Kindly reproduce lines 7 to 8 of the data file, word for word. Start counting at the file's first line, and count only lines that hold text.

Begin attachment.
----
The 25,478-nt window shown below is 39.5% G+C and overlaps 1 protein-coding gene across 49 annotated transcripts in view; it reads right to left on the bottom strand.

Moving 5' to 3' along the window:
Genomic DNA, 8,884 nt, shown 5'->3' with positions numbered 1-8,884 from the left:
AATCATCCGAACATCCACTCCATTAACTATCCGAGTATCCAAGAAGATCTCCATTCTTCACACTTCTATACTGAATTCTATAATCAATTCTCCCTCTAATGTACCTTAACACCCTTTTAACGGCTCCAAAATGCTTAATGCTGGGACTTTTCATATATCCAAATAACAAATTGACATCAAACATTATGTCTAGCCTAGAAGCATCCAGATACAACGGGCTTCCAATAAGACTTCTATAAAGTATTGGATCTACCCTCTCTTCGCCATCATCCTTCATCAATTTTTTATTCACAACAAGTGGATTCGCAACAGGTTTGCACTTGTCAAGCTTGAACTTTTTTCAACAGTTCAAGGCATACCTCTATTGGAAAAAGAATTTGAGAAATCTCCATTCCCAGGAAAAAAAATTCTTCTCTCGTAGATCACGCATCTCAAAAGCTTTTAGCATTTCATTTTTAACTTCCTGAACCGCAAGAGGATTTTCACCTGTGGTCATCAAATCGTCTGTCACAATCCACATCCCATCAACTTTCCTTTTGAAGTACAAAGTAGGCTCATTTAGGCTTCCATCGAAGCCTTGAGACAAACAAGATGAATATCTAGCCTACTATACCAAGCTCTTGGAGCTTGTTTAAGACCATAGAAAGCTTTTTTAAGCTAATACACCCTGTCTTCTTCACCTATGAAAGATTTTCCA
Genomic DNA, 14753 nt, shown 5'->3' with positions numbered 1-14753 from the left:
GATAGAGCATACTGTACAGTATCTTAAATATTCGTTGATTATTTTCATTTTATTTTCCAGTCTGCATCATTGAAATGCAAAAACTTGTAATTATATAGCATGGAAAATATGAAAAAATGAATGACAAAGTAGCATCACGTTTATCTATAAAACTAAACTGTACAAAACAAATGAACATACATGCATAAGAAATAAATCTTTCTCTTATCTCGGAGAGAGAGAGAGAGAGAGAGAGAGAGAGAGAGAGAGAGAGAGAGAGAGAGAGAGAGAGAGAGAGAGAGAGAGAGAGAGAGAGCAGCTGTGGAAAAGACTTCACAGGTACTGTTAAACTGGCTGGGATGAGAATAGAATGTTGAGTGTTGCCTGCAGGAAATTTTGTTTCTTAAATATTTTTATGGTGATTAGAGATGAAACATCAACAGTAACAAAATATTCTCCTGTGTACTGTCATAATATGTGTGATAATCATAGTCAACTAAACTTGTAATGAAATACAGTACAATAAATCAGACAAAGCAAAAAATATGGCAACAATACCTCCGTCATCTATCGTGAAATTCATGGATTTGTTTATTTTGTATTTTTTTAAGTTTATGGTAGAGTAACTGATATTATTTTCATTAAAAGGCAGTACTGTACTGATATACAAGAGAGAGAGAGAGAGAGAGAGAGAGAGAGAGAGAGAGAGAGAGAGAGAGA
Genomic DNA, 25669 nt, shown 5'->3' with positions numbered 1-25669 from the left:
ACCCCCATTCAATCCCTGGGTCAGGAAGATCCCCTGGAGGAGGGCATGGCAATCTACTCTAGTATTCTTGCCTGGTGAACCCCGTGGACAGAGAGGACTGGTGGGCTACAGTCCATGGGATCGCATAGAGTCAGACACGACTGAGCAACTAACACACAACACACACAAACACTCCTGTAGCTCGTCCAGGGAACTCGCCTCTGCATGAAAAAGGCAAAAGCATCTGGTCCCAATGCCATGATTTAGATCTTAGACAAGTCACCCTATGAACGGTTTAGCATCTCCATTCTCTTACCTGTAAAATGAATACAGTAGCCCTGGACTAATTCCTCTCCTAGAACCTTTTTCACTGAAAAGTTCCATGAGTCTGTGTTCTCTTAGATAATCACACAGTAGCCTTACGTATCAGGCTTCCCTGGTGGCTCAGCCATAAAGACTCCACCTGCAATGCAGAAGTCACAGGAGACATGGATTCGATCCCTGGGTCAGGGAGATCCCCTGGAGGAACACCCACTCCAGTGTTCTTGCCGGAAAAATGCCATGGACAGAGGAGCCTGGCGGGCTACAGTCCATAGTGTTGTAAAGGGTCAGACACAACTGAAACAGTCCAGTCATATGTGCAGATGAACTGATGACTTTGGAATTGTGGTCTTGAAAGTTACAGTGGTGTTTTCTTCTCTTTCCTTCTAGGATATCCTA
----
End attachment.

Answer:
Genomic DNA, 25669 nt, shown 5'->3' with positions numbered 1-25669 from the left:
ACCCCCATTCAATCCCTGGGTCAGGAAGATCCCCTGGAGGAGGGCATGGCAATCTACTCTAGTATTCTTGCCTGGTGAACCCCGTGGACAGAGAGGACTGGTGGGCTACAGTCCATGGGATCGCATAGAGTCAGACACGACTGAGCAACTAACACACAACACACACAAACACTCCTGTAGCTCGTCCAGGGAACTCGCCTCTGCATGAAAAAGGCAAAAGCATCTGGTCCCAATGCCATGATTTAGATCTTAGACAAGTCACCCTATGAACGGTTTAGCATCTCCATTCTCTTACCTGTAAAATGAATACAGTAGCCCTGGACTAATTCCTCTCCTAGAACCTTTTTCACTGAAAAGTTCCATGAGTCTGTGTTCTCTTAGATAATCACACAGTAGCCTTACGTATCAGGCTTCCCTGGTGGCTCAGCCATAAAGACTCCACCTGCAATGCAGAAGTCACAGGAGACATGGATTCGATCCCTGGGTCAGGGAGATCCCCTGGAGGAACACCCACTCCAGTGTTCTTGCCGGAAAAATGCCATGGACAGAGGAGCCTGGCGGGCTACAGTCCATAGTGTTGTAAAGGGTCAGACACAACTGAAACAGTCCAGTCATATGTGCAGATGAACTGATGACTTTGGAATTGTGGTCTTGAAAGTTACAGTGGTGTTTTCTTCTCTTTCCTTCTAGGATATCCTA